I suspect the problem is the processor's a bit slow as it takes a few moments to switch orientation too.

Also, as you'd probably expect of a device this cheap, there's no GPS sensors, so no apps that uses that will work. More surprisingly, there's no Bluetooth connectivity, so you can't add a keyboard that way, if such is you want.

There's no multi-touch, pinch to zoom capability either, but I've read that there's a green LED version around (mine has a blue LED which illuminates when it's switched on) which does have this capability.

Would I buy another cheap M009S now, knowing what I do?

Absolutely, as it's doing what I bought it to do, but I can imagine there are a lot of rather frustrated people out there saying "Buy Cheap, Buy Twice".

The truth is, if you understand your requirements of an Android Tablet and this can satisfy them (hopefully I've cast some light on that), and can follow some fairly simple instructions you can get a pretty useful device for a cheap price.

Of course, if you can stretch to an iPad or a Galaxy Tab, you'd probably avoid all the complications I went through!

Sunday 13 February 2011

HTC Desire Smartphone

The company I work for (who shall remain nameless) provide us with Blackberry phones.

They're are pretty good for sending emails as the little keyboards are quite tactile and easy to use with some practice, but the models they give us have small screens and as I get older I'm finding it harder to read the screen than I did. They also are rubbish at sending and receiving images with text in (they compress them to a stupidly small size which is unreadable) and the mapping/GPS system is useless.

So, after waiting in vain for over a year for promised iPhones, I decided I needed a proper Smartphone, with a touch screen, zooming, etc, etc, etc.

Partly I envied my colleagues cool iPhones and partly I was fed up with the last decade functionality of the Blackberry.

So, I started looking. I fairly quickly discounted the iPhone. Firstly I'd heard lots of people complaining about faults with them, secondly I'm not keen on the way Apple tie you into iTunes software and thirdly (most importantly) I couldn't find one for under £35 a month.

Looking at the options, I quickly decided the HTC Desire (rather than the new and bigger HD or the smaller Wildfire) was the phone that fitted my budget and requirements (including portability and a decent sized screen) the best.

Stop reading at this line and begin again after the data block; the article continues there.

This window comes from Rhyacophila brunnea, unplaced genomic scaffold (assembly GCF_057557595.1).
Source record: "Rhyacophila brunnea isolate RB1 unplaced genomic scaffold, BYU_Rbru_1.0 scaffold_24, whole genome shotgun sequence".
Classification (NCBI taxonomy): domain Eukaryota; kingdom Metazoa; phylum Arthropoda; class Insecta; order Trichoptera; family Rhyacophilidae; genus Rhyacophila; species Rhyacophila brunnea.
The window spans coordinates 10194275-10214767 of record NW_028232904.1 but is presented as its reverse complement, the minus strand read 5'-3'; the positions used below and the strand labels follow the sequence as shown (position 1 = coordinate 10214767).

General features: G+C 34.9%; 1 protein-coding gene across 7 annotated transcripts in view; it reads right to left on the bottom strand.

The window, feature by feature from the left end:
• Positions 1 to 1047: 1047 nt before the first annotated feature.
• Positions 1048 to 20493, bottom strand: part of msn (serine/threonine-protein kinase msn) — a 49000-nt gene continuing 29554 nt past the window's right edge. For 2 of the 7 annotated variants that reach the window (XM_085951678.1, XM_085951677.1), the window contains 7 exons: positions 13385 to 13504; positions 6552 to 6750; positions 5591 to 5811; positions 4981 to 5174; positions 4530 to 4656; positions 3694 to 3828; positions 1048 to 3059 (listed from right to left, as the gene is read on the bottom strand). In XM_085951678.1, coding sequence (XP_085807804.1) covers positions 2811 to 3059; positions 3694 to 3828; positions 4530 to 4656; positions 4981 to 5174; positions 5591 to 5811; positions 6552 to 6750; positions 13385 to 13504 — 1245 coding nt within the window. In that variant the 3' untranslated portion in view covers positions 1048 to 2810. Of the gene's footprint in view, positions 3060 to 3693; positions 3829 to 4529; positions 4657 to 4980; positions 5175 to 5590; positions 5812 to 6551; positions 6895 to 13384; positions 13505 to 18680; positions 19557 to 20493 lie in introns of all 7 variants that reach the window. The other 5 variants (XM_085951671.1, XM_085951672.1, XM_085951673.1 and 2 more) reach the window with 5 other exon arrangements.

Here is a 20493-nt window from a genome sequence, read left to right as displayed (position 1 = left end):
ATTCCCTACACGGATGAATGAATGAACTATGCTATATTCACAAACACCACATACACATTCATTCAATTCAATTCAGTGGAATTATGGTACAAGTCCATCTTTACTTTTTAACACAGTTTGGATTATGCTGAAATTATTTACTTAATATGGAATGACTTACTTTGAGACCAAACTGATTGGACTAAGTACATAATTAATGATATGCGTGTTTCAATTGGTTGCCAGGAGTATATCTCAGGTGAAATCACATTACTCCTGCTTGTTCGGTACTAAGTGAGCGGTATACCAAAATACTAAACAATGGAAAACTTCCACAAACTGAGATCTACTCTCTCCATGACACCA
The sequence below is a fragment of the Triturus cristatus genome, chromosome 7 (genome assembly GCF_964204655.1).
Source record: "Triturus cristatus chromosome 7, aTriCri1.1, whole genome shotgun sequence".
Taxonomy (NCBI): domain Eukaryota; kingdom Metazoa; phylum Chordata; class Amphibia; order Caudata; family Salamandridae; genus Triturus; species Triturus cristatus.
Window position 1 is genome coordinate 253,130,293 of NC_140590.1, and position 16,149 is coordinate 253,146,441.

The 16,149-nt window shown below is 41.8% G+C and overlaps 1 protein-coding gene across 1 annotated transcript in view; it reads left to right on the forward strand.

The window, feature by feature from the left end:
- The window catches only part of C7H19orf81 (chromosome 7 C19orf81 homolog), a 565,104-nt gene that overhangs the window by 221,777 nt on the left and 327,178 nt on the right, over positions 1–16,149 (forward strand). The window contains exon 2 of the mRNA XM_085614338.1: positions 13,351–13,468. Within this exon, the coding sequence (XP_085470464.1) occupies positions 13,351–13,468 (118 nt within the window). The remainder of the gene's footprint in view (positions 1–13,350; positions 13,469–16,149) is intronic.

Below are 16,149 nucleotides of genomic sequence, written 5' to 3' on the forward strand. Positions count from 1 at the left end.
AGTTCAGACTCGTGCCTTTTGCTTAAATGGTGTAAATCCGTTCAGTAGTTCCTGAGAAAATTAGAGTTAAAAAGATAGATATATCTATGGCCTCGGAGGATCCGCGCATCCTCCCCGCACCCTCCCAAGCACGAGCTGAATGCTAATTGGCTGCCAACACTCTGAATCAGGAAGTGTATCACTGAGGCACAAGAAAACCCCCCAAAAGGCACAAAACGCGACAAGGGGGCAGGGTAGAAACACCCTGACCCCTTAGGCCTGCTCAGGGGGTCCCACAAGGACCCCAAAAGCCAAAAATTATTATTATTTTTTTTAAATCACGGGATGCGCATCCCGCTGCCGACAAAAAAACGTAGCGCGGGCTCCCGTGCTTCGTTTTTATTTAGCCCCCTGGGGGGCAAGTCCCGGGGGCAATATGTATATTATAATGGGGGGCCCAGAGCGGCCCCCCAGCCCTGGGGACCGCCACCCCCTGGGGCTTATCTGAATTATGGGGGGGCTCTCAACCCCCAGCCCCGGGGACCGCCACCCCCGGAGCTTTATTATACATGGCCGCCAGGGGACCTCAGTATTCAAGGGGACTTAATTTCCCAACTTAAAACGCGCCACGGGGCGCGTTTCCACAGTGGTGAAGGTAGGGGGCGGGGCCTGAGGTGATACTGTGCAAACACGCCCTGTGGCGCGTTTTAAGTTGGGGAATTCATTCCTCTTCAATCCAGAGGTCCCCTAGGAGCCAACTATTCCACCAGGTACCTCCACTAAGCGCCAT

I've had my Desire, through Virgin Mobile, for a few months now and it's changed my perceptions of handheld devices quite a lot.

It looks very smart and professional, if not quite so jewellery like as the iPhone, which I rather like.

The screen is big (3.7 inches) and bright and the few buttons easy to use. The navigation, using these buttons and the touchscreen (which seems to work unerringly well) is logical and easy to get to grips with even without detailed instructions. I have printed out the user manual and found a couple of more obscure setup options using it, but it's very flexible and all the basic stuff is very easy to configure.

It was a doddle to get it pick up my work email, calendar and phone calls (although the latter was an option on the Blackberry to forward all my calls to my new number) and my Gmails come through to the Android Gmail app.

I installed a few free apps, including an App Manager and File Manager and was impressed with toys like the Compass, Barcode app (which lets you scan a barcode and then lookup a product online for price comparison or more details), various G-Meters (fun if not especially accurate) and the like.

After a couple of days familiarisation, I installed Amazon's Kindle e-reader software and downloaded a few, free classics. It's surprisingly easy to read books on the HTC Desire's screen, although you get a paragraph, rather than a page, of text at a time. Whilst I wouldn't use it to read books full time, it's quite handy to kill 5 or 10 minutes sometimes reading Dracula or the Legend of King Arthur.